Working closely with an industrial solar cell manufacturer, the MIT team undertook a “root-cause analysis” to define the source of the problem. The company had come to them for help with the unexpected degradation of their PERC modules and reported some odd trends. PERC modules stored in sunlight for 60 days with their wires connected into a closed loop lost no more efficiency than conventional solar cells typically do during their break-in period. But modules stored in sunlight with open circuits degraded significantly more. In addition, modules made from different silicon ingots displayed different power-loss behavior. And, as shown in Figure 1 in the slideshow above, the drop in efficiency was markedly higher in modules made with cells that had been fabricated at a peak temperature of 960 degrees Celsius than in those containing cells fired at 860 C.

Subatomic misbehavior

Understanding how defects can affect conversion efficiency requires understanding how solar cells work at a fundamental level. Within a photoreactive material such as silicon, electrons exist at two distinct energy levels. At the lower level, they’re in the “valence band” and can’t flow; at the higher level, they’re in the “conduction band” and are free to move. When solar radiation shines onto the material, electrons can absorb enough energy to jump from the valance band to the conduction band, leaving behind vacancies called holes. If all is well, before the electrons lose that extra energy and drop back to the valence band, they travel through an external circuit as electric current.

Generally, an electron or hole has to gain or lose a set amount of energy to move from one band to the other. (Although holes are defined as the absence of electrons, physicists view both electrons and holes as “moving” within semiconductors.) But sometimes a metal impurity or a structural flaw in the silicon provides an energy “state” between the valence and conduction bands, enabling electrons and holes to jump to that intermediate energy level — a move achieved with less energy gain or loss. If an electron and hole both make the move, they can recombine, and the electron is no longer available to pass through the external circuit. Power output is lost.

The PVLab researchers quantify that behavior using a measure called lifetime — the average time an electron remains in an excited state before it recombines with a hole. Lifetime critically affects the energy conversion efficiency of a solar cell, and it is “exquisitely sensitive to the presence of defects,” says Buonassisi.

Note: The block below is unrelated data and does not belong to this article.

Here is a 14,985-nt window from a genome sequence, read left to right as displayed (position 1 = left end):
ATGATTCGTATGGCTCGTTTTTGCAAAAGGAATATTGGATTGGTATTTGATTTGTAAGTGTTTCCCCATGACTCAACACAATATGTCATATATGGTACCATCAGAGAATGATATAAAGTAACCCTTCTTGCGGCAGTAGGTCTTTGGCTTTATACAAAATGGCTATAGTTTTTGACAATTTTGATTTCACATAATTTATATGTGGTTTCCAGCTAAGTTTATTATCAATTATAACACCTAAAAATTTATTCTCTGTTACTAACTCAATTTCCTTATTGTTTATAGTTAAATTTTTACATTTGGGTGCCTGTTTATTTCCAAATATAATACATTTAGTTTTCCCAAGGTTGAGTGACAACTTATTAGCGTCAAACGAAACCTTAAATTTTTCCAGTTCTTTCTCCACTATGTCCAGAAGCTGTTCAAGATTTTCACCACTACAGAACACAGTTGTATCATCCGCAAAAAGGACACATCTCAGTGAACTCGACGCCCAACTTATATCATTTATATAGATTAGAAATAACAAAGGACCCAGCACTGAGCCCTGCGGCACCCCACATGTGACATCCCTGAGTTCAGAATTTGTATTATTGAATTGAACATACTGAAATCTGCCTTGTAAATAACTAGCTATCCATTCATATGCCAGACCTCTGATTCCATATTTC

To measure lifetime, the team — led by Morishige and mechanical engineering graduate student Mallory Jensen — uses a technique called lifetime spectroscopy. It involves shining light on a sample or heating it up and monitoring electrical conductivity during and immediately afterward. When current flow goes up, electrons excited by the added energy have jumped into the conduction band. When current drops, they’ve lost that extra energy and fallen back into the valence band. Changes in conductivity over time thus indicate the average lifetime of electrons in the sample.

Locating and characterizing the defect

To address the performance problems with PERC solar cells, the researchers first needed to figure out where in the modules the primary defects were located. Possibilities included the silicon surface, the aluminum backing, and various interfaces between materials. But the MIT team thought it was likely to be in the bulk silicon itself.

To test that assumption, they used partially fabricated solar cells that had been fired at 750 C or at 950 C and — in each category — one that had been exposed to light and one that had been kept in the dark. They chemically removed the top and bottom layers from each cell, leaving only the bare silicon wafer. They then measured the electron lifetime of all the samples. As shown in Figure 2 in the slideshow above, with the low-temperature pair, lifetime is about the same in the light-exposed and unexposed samples. But with the high-temperature pair, lifetime in the exposed sample is significantly lower than that in the unexposed sample.

Those findings confirm that the observed degradation is largely attributable to defects that are present in the bulk silicon and — when exposed to light — affect lifetime, thus conversion efficiency, in cells that have been fired at higher temperatures. In follow-up tests, the researchers found that by reheating the degraded samples at 200 C for just an hour, they could bring the lifetime back up — but it dropped back down with re-exposure to light.

So how do those defects interfere with conversion efficiency, and what types of contaminants might be involved in their formation? Two characteristics of the defects would help the researchers answer those questions. First is the energy level of the defect — where it falls between the valence and conduction bands. Second is the “capture cross section,” that is, the area over which a defect at a particular location can capture electrons and holes. (The area might be different for electrons than for holes.)

While those characteristics can’t easily be measured directly in the samples, the researchers could use a standard set of equations to infer them based on lifetime measurements taken at different illumination intensities and test temperatures. Using samples that had been fired at 950 C and then exposed to light, they ran lifetime spectroscopy experiments under varying test conditions. With the gathered data, they calculated the energy level and capture cross section of the primary defect causing recombination in their samples. They then consulted the literature to see what elements are known to exhibit those characteristics, making them likely candidates for causing the drop in conversion efficiency observed in their samples.